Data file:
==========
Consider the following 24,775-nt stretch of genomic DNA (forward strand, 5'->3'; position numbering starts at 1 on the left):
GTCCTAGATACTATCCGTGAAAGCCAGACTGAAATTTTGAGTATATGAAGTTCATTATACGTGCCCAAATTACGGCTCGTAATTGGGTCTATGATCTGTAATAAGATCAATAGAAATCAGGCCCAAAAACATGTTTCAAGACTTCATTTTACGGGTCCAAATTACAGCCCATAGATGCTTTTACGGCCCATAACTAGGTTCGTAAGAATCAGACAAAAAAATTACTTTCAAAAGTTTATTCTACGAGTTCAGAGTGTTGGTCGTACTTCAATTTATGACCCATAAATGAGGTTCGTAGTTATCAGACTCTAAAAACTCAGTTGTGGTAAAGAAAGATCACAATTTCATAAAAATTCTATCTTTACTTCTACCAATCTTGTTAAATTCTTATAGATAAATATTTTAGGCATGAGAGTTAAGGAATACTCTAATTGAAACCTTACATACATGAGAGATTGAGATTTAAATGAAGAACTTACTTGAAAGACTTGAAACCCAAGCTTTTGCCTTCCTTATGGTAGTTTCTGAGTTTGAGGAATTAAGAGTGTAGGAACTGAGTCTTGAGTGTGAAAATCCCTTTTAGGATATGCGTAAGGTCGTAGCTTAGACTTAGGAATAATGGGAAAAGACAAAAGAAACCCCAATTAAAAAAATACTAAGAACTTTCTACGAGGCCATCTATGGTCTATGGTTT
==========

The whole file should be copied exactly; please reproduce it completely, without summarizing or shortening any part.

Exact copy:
Consider the following 24,775-nt stretch of genomic DNA (forward strand, 5'->3'; position numbering starts at 1 on the left):
GTCCTAGATACTATCCGTGAAAGCCAGACTGAAATTTTGAGTATATGAAGTTCATTATACGTGCCCAAATTACGGCTCGTAATTGGGTCTATGATCTGTAATAAGATCAATAGAAATCAGGCCCAAAAACATGTTTCAAGACTTCATTTTACGGGTCCAAATTACAGCCCATAGATGCTTTTACGGCCCATAACTAGGTTCGTAAGAATCAGACAAAAAAATTACTTTCAAAAGTTTATTCTACGAGTTCAGAGTGTTGGTCGTACTTCAATTTATGACCCATAAATGAGGTTCGTAGTTATCAGACTCTAAAAACTCAGTTGTGGTAAAGAAAGATCACAATTTCATAAAAATTCTATCTTTACTTCTACCAATCTTGTTAAATTCTTATAGATAAATATTTTAGGCATGAGAGTTAAGGAATACTCTAATTGAAACCTTACATACATGAGAGATTGAGATTTAAATGAAGAACTTACTTGAAAGACTTGAAACCCAAGCTTTTGCCTTCCTTATGGTAGTTTCTGAGTTTGAGGAATTAAGAGTGTAGGAACTGAGTCTTGAGTGTGAAAATCCCTTTTAGGATATGCGTAAGGTCGTAGCTTAGACTTAGGAATAATGGGAAAAGACAAAAGAAACCCCAATTAAAAAAATACTAAGAACTTTCTACGAGGCCATCTATGGTCTATGGTTT